Do you know your rights if you’re arrested? Do you know which questions you’re legally required to answer and if the police can question you before you ask for a lawyer? These are all important things to consider so you’re prepared if you ever find yourself in a situation where you’re being questioned by the police.
Why Do Police Ask Questions?
Police may ask a variety of questions to investigate a case further. They may also ask questions to try to track down a suspect. Some questions are legal and may be perfectly harmless as it relates to your criminal charges. The problem, however, is that it’s not always clear what a police officer’s intentions are when asking questions and how they may use that information against you.
Your Basic Rights
Your rights depend on the situation and why you’re being asked certain questions. If you’re pulled over while driving, the officer may ask you to provide them with information such as your driver’s license, insurance, and vehicle registration before asking you a few questions about where you’re headed. While most state laws require that you provide a police officer with your driver’s license, vehicle registration, and insurance card, you may not have to answer questions beyond that. In general, your basic rights include the following:
- You have a right to refuse a search of your car, home, or yourself.
- You have a right to ask if you’re free to leave.
- You have a right to leave if the police officer tells you you’re not being detained.
- You have a right not to answer questions from the police.
If the police arrest you, then it’s even better to evoke your right to not answer questions without your lawyer present. Not answering questions doesn’t imply guilt since this is a basic right. Instead, let the police know you’d like to talk with a lawyer before answering questions.
How a Criminal Defense Lawyer Can Help With Answering Questions
It may still be in your best interest to answer questions after hiring a lawyer. A criminal defense lawyer can be advantageous to your case because they can help guide you on what to say and what not to say.
Police are typically skilled in asking questions, and without fully understanding what they’re asking or implying, you could end up looking guilty. Police may use things you say against you or try to make you feel flustered, so you end up admitting to things you didn’t do.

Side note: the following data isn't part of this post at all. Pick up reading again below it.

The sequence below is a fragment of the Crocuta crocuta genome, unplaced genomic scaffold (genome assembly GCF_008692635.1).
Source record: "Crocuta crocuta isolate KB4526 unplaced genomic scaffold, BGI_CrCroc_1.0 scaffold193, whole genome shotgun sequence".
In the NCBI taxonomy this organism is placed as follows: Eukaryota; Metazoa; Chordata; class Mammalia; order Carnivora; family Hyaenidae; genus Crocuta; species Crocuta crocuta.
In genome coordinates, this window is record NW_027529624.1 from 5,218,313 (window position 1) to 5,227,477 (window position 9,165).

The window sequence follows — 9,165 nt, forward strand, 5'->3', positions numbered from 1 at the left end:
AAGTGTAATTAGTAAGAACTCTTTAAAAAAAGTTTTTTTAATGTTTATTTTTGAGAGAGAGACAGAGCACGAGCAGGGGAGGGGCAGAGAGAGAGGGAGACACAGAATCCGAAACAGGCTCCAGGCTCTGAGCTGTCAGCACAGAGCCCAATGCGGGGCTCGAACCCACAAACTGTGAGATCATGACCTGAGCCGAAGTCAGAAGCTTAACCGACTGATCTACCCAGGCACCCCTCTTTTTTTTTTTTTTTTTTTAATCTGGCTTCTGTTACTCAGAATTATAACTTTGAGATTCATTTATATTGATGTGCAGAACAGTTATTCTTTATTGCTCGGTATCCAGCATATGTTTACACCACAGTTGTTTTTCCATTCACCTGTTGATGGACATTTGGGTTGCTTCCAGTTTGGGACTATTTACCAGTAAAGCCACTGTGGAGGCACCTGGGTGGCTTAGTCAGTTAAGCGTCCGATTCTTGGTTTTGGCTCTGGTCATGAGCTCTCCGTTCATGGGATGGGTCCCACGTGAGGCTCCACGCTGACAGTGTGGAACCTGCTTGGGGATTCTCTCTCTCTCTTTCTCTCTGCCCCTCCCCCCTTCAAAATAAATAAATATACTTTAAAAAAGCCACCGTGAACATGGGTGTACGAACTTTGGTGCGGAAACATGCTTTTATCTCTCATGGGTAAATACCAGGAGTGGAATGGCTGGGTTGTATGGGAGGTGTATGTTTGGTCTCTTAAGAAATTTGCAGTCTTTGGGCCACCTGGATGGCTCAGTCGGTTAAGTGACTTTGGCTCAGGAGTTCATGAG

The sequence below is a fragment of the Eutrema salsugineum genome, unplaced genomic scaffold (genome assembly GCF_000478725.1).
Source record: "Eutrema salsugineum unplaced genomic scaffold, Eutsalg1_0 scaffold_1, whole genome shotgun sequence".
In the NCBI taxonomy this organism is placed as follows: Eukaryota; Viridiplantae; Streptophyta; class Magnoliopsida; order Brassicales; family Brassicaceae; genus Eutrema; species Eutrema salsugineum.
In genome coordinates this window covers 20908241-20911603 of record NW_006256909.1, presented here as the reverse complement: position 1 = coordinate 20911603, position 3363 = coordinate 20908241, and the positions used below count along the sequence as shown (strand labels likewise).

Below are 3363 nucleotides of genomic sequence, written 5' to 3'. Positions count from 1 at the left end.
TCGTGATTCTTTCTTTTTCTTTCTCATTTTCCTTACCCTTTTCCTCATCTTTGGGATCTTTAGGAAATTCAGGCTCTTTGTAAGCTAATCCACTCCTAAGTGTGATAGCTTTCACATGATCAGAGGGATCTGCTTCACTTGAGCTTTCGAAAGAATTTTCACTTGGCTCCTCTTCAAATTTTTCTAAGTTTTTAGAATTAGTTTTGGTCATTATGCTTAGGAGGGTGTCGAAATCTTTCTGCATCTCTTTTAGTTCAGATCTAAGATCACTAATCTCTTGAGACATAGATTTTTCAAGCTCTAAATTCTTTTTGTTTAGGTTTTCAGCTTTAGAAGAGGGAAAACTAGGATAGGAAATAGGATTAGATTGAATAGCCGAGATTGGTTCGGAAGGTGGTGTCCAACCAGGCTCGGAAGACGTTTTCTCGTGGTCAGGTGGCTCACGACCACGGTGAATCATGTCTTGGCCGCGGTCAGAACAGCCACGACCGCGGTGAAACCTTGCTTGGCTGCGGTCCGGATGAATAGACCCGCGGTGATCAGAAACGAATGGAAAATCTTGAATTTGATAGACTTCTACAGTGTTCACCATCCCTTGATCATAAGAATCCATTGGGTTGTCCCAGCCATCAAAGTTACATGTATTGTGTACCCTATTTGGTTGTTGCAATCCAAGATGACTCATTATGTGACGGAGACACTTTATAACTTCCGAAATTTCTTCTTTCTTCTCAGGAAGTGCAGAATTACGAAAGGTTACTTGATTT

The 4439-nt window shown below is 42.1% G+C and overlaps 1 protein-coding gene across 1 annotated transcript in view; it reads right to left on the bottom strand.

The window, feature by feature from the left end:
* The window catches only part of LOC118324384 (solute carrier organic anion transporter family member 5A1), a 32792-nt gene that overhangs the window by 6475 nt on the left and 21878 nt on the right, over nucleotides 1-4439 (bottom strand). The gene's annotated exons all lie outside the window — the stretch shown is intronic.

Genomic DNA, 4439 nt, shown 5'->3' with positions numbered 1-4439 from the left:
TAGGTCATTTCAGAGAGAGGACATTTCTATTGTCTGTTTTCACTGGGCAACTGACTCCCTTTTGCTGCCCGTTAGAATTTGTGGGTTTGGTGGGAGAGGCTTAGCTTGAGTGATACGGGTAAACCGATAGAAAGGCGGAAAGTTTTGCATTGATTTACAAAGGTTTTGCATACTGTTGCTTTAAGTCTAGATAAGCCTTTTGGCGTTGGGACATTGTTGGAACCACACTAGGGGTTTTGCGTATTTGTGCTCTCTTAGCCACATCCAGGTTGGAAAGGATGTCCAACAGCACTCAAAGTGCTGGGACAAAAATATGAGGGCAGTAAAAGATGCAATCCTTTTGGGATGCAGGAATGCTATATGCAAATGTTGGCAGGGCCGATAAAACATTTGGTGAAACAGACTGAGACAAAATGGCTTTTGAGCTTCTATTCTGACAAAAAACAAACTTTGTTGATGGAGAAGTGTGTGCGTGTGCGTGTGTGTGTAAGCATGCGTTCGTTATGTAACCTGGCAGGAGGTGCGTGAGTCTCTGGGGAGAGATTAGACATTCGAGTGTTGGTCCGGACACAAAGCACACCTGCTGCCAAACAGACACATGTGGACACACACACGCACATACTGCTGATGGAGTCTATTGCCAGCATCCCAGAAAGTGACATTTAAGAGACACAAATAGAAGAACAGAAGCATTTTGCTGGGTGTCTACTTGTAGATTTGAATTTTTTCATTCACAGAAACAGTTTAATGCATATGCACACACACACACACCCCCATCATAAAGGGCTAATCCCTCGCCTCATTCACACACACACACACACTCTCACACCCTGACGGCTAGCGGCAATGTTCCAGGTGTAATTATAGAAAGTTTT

Being questioned by the police can be stressful for anyone, even if you’re innocent. Don’t let the police pressure you into saying things you don’t mean. You’re allowed to take a few minutes to collect your thoughts. A New Jersey-based criminal defense lawyer can also help you explore the details of the crime, ensuring you provide information that is accurate.
Even if you are guilty, it’s possible for police questions to lead to additional charges than your initial crime. This is why it’s so important to talk with a criminal defense lawyer before talking with the police or answering questions. Your lawyer can also help you review potential defenses that may be available that could reduce your sentencing and even avoid jail time.
You have limited time to consider your options after being arrested. Reach out to a criminal defense lawyer in Marlton, New Jersey as soon as possible.
Contact an Experienced Marlton Criminal Defense Lawyer About Your Criminal Charges in New Jersey
Were you arrested or charged with a crime in New Jersey? The consequences of a conviction could be severe, leaving you with a permanent criminal record and possibly even sending you to jail. That is why you need to speak with a qualified criminal defense attorney as soon as possible about your case. The Law Office of John B. Brennan has successfully represented clients charged with criminal charges in Marlton, Voorhees, Mt. Laurel, Moorestown, and throughout New Jersey. Call (856) 446-5123 or fill out the online contact form to schedule a consultation with a member of our legal team. We have an office conveniently located at 10,000 Lincoln Dr. East, Suite 201, Marlton, NJ 08053.
The articles on this blog are for informative purposes only and are no substitute for legal advice or an attorney-client relationship. If you are seeking legal advice, please contact our law firm directly.
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